Statistically, the Wildcats just aren't very good at winging it, throwing just six touchdowns with six interceptions. But that doesn't mean the Wildcats can't be dangerous with the pass. They love to roll out Gregory and give him multiple levels to throw … if you drop back, he'll hit Thomas or tight end Jeron Mastrud underneath. And if you jump the short stuff, he's lobbing it over your head to Brandon Banks, one of college football's fastest players. Gregory also provides a difficult matchup because of his scrambling ability, which slows down defensive lines. That's an advantage in this game because Kansas's defensive line has been successful all season at getting to the quarterback. One way to be successful is to hem Gregory in by staying in pass rush lanes while trying to slide a linebacker through an interior crack to clean him up. Other than Banks, there isn't really a receiver to scare Kansas's defensive backs. Attrail Snipes has had a nice, if unspectacular season, while Lamark Brown is still waiting to achieve his potential. Gregory typically makes smart decisions with the football, but if the Jayhawks can pressure him and keep him inside the pocket, they can drastically reduce what he can do.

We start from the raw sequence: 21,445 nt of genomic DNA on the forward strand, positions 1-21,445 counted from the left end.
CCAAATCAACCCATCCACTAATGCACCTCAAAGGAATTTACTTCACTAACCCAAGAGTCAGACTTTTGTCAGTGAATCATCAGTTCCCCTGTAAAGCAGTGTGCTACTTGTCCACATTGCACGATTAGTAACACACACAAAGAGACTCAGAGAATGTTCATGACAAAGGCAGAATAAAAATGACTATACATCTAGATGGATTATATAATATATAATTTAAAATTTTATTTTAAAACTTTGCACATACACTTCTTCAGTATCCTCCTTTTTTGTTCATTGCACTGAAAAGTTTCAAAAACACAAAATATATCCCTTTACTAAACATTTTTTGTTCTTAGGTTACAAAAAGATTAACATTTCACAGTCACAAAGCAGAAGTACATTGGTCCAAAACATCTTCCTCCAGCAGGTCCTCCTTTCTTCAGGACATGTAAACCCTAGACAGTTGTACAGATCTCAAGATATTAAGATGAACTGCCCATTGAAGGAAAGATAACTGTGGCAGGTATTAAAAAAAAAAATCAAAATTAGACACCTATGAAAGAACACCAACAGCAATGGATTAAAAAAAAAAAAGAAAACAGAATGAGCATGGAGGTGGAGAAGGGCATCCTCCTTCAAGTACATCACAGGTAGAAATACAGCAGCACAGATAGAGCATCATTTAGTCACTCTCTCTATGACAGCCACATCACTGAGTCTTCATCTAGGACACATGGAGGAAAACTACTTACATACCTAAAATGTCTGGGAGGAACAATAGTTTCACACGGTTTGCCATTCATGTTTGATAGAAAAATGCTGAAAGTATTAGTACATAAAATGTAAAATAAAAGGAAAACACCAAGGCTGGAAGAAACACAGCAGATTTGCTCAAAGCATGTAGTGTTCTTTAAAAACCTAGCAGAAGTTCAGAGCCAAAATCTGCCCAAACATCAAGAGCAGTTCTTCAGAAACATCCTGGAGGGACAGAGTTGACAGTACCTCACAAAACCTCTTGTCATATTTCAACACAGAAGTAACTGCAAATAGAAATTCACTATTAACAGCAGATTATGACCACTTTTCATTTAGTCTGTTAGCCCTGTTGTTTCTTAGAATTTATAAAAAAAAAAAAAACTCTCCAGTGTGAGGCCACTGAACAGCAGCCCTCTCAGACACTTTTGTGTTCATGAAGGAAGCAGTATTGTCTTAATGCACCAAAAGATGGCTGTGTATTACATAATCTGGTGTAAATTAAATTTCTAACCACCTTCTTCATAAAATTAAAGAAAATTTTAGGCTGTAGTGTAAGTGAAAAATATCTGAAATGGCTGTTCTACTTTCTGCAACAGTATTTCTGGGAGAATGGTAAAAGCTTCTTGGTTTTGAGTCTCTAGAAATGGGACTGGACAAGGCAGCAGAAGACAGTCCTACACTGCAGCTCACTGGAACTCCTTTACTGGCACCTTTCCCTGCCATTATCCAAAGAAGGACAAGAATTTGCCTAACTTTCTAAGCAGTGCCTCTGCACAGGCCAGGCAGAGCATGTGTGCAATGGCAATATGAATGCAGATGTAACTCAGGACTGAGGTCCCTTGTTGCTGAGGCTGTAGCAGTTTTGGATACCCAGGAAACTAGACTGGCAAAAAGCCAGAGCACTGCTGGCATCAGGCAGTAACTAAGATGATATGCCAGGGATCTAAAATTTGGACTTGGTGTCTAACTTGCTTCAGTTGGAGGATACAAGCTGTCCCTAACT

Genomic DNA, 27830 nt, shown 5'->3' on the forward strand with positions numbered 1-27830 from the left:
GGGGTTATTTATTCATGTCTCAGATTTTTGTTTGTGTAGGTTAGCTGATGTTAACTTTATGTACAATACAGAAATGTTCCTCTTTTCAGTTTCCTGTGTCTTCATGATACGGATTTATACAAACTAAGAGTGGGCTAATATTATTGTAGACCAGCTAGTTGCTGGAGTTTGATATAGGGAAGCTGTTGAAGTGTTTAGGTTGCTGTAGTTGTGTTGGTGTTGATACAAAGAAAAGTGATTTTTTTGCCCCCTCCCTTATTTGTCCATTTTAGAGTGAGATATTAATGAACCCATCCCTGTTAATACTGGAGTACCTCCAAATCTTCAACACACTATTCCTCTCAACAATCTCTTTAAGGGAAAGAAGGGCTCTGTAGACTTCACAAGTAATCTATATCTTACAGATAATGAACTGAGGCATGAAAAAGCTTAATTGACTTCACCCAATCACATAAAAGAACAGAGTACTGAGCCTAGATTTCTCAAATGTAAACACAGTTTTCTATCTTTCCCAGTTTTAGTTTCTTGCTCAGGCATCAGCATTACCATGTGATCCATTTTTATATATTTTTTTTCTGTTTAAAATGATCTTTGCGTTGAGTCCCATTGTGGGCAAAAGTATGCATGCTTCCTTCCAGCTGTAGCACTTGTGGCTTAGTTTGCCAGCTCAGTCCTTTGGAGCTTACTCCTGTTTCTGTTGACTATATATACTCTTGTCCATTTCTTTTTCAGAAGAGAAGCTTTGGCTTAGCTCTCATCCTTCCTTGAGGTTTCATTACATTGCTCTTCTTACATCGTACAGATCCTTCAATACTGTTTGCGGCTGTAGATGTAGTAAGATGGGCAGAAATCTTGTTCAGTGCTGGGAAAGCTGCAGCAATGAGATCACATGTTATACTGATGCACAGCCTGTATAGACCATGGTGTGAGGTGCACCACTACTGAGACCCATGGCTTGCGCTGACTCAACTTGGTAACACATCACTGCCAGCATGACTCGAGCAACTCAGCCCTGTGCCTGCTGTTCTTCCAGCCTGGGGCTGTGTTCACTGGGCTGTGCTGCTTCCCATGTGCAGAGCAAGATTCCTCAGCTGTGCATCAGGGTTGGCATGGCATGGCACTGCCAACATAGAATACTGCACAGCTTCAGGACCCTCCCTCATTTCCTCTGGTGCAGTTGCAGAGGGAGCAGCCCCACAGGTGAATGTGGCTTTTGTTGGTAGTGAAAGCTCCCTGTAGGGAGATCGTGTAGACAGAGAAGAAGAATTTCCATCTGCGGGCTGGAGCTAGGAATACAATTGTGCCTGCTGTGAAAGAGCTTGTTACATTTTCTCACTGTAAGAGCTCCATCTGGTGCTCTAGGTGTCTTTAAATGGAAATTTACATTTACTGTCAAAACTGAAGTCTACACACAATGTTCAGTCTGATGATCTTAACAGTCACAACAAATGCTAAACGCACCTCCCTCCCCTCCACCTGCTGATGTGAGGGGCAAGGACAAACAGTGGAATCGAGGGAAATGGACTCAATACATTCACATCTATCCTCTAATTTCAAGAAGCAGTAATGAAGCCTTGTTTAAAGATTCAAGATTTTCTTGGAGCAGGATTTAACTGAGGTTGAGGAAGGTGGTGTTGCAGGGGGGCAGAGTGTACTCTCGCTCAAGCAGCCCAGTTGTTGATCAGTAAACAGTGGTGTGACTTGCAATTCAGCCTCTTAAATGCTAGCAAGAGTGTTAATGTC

Intriguing Matchup: Max Onyegbule against Clyde Aufner

Special Teams: Advantage Kansas State